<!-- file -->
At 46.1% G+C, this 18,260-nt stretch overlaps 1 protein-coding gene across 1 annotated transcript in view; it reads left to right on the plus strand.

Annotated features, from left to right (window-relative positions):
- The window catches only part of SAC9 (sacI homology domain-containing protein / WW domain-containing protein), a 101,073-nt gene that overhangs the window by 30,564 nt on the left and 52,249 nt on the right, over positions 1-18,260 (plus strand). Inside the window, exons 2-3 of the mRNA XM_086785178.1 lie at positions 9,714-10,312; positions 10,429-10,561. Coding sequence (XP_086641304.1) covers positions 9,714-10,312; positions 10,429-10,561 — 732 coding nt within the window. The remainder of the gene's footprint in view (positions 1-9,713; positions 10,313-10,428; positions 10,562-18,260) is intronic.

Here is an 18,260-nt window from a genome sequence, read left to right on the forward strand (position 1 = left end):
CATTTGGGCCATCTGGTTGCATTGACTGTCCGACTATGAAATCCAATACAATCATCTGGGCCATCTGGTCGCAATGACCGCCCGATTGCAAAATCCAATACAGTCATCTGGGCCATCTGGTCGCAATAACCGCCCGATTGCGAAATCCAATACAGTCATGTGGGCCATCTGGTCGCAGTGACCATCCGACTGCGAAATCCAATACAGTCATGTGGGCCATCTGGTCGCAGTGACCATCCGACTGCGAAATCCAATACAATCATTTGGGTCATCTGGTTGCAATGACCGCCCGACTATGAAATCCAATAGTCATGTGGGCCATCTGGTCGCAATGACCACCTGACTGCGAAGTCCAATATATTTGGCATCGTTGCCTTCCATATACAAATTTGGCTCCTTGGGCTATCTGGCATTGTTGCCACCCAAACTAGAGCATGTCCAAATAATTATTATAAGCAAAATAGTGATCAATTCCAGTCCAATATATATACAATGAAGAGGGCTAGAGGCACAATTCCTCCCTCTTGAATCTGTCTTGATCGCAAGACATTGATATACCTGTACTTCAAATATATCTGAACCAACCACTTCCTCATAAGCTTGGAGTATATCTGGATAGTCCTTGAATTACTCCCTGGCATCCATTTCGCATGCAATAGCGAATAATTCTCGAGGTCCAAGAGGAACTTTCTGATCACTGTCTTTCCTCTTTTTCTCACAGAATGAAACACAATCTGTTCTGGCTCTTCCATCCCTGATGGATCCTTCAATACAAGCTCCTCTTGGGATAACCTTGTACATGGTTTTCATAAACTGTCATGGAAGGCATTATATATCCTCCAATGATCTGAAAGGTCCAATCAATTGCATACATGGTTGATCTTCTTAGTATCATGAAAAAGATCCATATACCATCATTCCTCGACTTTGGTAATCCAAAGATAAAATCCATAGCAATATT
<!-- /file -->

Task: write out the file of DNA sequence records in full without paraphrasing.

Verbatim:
At 46.1% G+C, this 18,260-nt stretch overlaps 1 protein-coding gene across 1 annotated transcript in view; it reads left to right on the plus strand.

Annotated features, from left to right (window-relative positions):
- The window catches only part of SAC9 (sacI homology domain-containing protein / WW domain-containing protein), a 101,073-nt gene that overhangs the window by 30,564 nt on the left and 52,249 nt on the right, over positions 1-18,260 (plus strand). Inside the window, exons 2-3 of the mRNA XM_086785178.1 lie at positions 9,714-10,312; positions 10,429-10,561. Coding sequence (XP_086641304.1) covers positions 9,714-10,312; positions 10,429-10,561 — 732 coding nt within the window. The remainder of the gene's footprint in view (positions 1-9,713; positions 10,313-10,428; positions 10,562-18,260) is intronic.

Here is an 18,260-nt window from a genome sequence, read left to right on the forward strand (position 1 = left end):
CATTTGGGCCATCTGGTTGCATTGACTGTCCGACTATGAAATCCAATACAATCATCTGGGCCATCTGGTCGCAATGACCGCCCGATTGCAAAATCCAATACAGTCATCTGGGCCATCTGGTCGCAATAACCGCCCGATTGCGAAATCCAATACAGTCATGTGGGCCATCTGGTCGCAGTGACCATCCGACTGCGAAATCCAATACAGTCATGTGGGCCATCTGGTCGCAGTGACCATCCGACTGCGAAATCCAATACAATCATTTGGGTCATCTGGTTGCAATGACCGCCCGACTATGAAATCCAATAGTCATGTGGGCCATCTGGTCGCAATGACCACCTGACTGCGAAGTCCAATATATTTGGCATCGTTGCCTTCCATATACAAATTTGGCTCCTTGGGCTATCTGGCATTGTTGCCACCCAAACTAGAGCATGTCCAAATAATTATTATAAGCAAAATAGTGATCAATTCCAGTCCAATATATATACAATGAAGAGGGCTAGAGGCACAATTCCTCCCTCTTGAATCTGTCTTGATCGCAAGACATTGATATACCTGTACTTCAAATATATCTGAACCAACCACTTCCTCATAAGCTTGGAGTATATCTGGATAGTCCTTGAATTACTCCCTGGCATCCATTTCGCATGCAATAGCGAATAATTCTCGAGGTCCAAGAGGAACTTTCTGATCACTGTCTTTCCTCTTTTTCTCACAGAATGAAACACAATCTGTTCTGGCTCTTCCATCCCTGATGGATCCTTCAATACAAGCTCCTCTTGGGATAACCTTGTACATGGTTTTCATAAACTGTCATGGAAGGCATTATATATCCTCCAATGATCTGAAAGGTCCAATCAATTGCATACATGGTTGATCTTCTTAGTATCATGAAAAAGATCCATATACCATCATTCCTCGACTTTGGTAATCCAAAGATAAAATCCATAGCAATATT